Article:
Can-do 評価に基づいた子供のための英語学習コースブック。幼児、小学生対象。

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Lesley Ito's WE CAN!Teaching Tips
Lesley Ito Lesley Ito
Originally from Florida, Lesley Ito has been involved with ELT in Japan for 18 years. She is the owner of BIG BOW English Lab in Nagoya, the author of the WE CAN! Teacher's Guides and has made numerous teacher training presentations all over Japan, from Hokkaido to Kyushu. She has also written numerous articles on teaching young learners and is active in teaching organizations in Japan. Currently she is the Program Director of JALT Junior and the Program Chair of the TC SIG.
Fun with the WE CAN!
【No.10】Add simple props to your lessons to motivate your students.
Children love to recreate what they see. They love to play “house” or recreate scenes from movies or TV shows. When my son was small, he became fascinated by the dry ice machine at the supermarket and made a replica with wire hangers and a cardboard box! This type of play is very important to children and is crucial to the learning process.

Yoko Takano, a teacher who owns Okidoki Eigo School in Nagoya, used this in a lesson very effectively. She was teaching Starter Unit 33 Position Words (Prepositions) and her students said they thought the scene of the spiders all over the room, hanging from the ceiling was cool. They decided to make some of these hanging spiders out of paper and yarn and practice the questions and answers. (For example, “Where’s the spider? It’s over the table”.)
One of her students, a boy who was reluctant to speak English in class, surprised her by going home and making enough spiders to recreate the whole scene. He then came to the next class, put his spiders into different positions without any prompting from the teacher, and started saying sentences about where the spiders were in the room! She was amazed that this simple activity could inspire a student so much.

There are many lessons in WE CAN! where you could easily recreate the scene. Use some modeling clay to turn Starter Unit 14 Shapes and Sizes into a lesson where students could make the different shapes or make monsters that are big, huge, medium sized, small, or tiny. The scene from Starter Unit 36 Time could also be recreated. After learning how to tell time in English, have the students make these simple clocks. You’ll need:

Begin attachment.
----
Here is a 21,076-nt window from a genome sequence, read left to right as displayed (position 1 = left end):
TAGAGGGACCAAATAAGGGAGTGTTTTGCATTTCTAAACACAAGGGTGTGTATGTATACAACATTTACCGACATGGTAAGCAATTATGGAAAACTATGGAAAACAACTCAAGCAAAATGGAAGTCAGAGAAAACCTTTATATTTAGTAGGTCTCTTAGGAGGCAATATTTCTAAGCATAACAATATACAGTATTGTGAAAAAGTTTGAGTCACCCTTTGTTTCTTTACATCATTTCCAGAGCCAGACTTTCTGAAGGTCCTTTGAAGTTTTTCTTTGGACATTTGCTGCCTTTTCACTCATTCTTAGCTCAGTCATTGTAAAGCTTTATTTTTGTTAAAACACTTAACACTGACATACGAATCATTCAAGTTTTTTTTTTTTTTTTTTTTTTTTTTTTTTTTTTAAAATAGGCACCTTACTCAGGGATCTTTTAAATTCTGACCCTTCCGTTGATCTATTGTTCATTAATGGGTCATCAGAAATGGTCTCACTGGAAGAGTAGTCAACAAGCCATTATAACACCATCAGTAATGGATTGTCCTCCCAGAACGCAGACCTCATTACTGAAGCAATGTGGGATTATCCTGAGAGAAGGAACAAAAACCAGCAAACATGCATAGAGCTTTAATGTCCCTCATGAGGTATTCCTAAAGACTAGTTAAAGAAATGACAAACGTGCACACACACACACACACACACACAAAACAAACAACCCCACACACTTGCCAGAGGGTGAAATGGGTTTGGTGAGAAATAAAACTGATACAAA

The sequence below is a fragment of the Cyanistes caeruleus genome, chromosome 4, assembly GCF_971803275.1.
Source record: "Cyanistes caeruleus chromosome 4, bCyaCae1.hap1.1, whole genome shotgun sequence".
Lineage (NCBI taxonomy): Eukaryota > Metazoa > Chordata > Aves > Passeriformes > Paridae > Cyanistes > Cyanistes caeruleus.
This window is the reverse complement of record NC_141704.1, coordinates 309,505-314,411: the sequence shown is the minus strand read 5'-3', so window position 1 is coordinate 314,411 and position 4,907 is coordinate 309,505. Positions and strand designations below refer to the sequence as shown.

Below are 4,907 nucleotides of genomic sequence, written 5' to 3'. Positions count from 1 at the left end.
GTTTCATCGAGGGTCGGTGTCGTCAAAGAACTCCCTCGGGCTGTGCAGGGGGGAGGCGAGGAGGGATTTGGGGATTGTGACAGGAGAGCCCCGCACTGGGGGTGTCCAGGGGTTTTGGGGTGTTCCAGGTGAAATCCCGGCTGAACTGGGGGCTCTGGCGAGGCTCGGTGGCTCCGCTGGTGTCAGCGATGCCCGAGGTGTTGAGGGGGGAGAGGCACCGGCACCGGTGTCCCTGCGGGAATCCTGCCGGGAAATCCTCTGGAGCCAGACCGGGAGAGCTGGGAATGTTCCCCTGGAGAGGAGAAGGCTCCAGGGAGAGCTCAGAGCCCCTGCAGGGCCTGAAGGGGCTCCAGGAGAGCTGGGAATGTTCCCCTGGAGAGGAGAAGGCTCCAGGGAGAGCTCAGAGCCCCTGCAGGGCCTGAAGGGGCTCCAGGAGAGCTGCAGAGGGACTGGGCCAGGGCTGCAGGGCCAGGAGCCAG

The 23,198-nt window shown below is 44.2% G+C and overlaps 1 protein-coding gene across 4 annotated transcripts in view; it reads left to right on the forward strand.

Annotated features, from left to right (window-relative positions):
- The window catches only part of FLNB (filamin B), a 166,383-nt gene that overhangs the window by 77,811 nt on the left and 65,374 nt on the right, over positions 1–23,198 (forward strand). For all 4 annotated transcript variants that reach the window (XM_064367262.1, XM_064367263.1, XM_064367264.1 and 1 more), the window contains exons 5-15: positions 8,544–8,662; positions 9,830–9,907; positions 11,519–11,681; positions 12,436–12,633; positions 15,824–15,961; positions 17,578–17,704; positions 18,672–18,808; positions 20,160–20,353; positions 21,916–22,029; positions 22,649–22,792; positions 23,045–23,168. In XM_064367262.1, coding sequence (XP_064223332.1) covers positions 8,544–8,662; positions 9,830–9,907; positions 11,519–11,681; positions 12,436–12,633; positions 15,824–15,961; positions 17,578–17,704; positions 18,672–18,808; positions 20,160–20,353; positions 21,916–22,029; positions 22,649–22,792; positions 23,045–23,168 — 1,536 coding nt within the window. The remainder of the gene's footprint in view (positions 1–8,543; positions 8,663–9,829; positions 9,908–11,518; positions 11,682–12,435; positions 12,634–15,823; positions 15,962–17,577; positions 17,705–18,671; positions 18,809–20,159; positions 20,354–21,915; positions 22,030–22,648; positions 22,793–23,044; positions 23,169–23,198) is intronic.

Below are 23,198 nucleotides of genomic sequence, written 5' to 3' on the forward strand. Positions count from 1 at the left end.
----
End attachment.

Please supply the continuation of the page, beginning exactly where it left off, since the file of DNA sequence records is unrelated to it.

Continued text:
Construction paper
A paper plate
A paper fastener

1. Give each student a paper plate. Ask the students to write the numbers on the clock face in the following manner, so the numbers line up properly: Have them write “12” at the top and then “6” on the bottom, directly across from the “12”. Next have them write “3” on the right and then “9” on the left, directly across from the “3”. Finally, students can fill in the rest of the numbers to complete the clock face.

2. Ask the students to draw a small dot in the center of the plate. Then they can draw a “big hand” from the dot to the number “12”.

3. Give the students construction paper and scissors and have them cut out a “small hand” for the clock.

4. Poke a small hole where the dot in the center of the clock is using the scissors. Use the paper fastener to secure the “small hand” to the clock. Finally, ask them to write their name on the back of the clock.

Once students have made their clocks, they can set them to different times, arrange them around the room and ask each other “What time is it?”

Flashcards can be used to recreate the nature walk depicted in WE CAN! Level 2, Unit 4 (Beautiful Nature pages 30 and 31). Review the following adjectives: beautiful, ugly, cool, scary, cute, long, short, big, and small. Review the flashcards from WE CAN!
Level 1 “Animals and Insects” and then put the ones you would commonly find on a nature hike (for example: beetle, butterfly, bat, mouse, etc.) around the room. Then ask the students to stand up and start walking slowly around the room in a group. Stop at one of the flashcards, gasp, and say, “Look! It’s a __________. It’s ____________.” (As the children do in the illustration on page 31.) Then ask another student to be next. Keep walking around that room until the student stops at another flashcard, gasps, and makes a new sentence about it. Continue until all students have had a chance to choose and make a sentence about an animal.

Children have wonderful imaginations and one of the most effective ways to teach them is to create activities that inspire them to use their imaginations in class!
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